Objectives: Recently, rapid phenotypic antimicrobial susceptibility testing (AST) based on microscopic imaging analysis has been developed. The aim of this study was to determine whether implementation of antimicrobial stewardship programmes (ASP) based on rapid phenotypic AST can increase the proportion of patients with haematological malignancies who receive optimal targeted antibiotics during early periods of bacteraemia. Methods: This randomized controlled trial enrolled patients with haematological malignancies and at least one positive blood culture. Patients were randomly assigned 1:1 to conventional (n = 60) or rapid phenotypic (n = 56) AST. The primary outcome was the proportion of patients receiving optimal targeted antibiotics 72 hr after blood collection for culture. Results: The percentage receiving optimal targeted antibiotics at 72 hr was significantly higher in the rapid phenotypic AST group (45/56, 80.4%) than in conventional AST group (34/60, 56.7%) (relative risk (RR) 1.42, 95% confidence interval (CI) 1.09–1.83). The percentage receiving unnecessary broad-spectrum antibiotics at 72 hr was significantly lower (7/26, 12.5% vs 18/60, 30.0%; RR 0.42, 95% CI 0.19–0.92) and the mean time to optimal targeted antibiotic treatment was significantly shorter (38.1, standard deviation (SD) 38.2 vs 72.8, SD 93.0 hr; p < 0.001) in the rapid phenotypic AST group. The mean time from blood collection to the AST result was significantly shorter in the rapid phenotypic AST group (48.3, SD 17.6 vs 83.1, SD 22.2 hr). Discussion: ASP based on rapid phenotypic AST can rapidly optimize antibiotic treatment for bacteraemia in patients with haematological malignancy. Rapid phenotypic AST can improve antimicrobial stewardship in immunocompromised patients.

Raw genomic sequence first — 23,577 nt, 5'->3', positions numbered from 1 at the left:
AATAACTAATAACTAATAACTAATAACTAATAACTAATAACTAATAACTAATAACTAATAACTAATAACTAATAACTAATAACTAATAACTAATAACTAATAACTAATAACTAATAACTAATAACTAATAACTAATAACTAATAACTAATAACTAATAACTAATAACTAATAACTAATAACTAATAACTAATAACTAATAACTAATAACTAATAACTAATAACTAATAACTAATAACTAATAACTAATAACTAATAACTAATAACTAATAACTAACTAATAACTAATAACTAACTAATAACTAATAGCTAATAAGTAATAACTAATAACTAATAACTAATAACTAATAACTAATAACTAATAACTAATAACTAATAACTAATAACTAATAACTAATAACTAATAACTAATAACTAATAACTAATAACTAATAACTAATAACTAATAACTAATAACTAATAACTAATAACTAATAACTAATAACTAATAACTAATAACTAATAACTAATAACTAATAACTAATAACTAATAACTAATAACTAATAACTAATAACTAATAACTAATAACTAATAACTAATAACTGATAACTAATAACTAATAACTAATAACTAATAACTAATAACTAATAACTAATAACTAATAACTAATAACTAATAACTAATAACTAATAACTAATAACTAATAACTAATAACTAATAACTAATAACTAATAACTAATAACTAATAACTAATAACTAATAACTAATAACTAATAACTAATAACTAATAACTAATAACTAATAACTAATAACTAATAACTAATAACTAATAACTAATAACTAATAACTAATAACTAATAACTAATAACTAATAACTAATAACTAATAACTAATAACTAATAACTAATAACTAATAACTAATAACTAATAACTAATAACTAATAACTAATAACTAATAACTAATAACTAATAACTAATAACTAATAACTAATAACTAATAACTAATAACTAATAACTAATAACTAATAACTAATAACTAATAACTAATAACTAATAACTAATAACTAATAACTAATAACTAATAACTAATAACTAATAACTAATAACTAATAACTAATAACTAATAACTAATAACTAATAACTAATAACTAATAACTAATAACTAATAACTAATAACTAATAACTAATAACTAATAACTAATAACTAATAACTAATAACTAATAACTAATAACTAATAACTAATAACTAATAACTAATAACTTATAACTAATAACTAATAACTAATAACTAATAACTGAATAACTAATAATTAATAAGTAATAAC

- Antimicrobial stewardship
- Haematological malignancy
- Optimal targeted therapy
- Rapid phenotypic antimicrobial susceptibility testing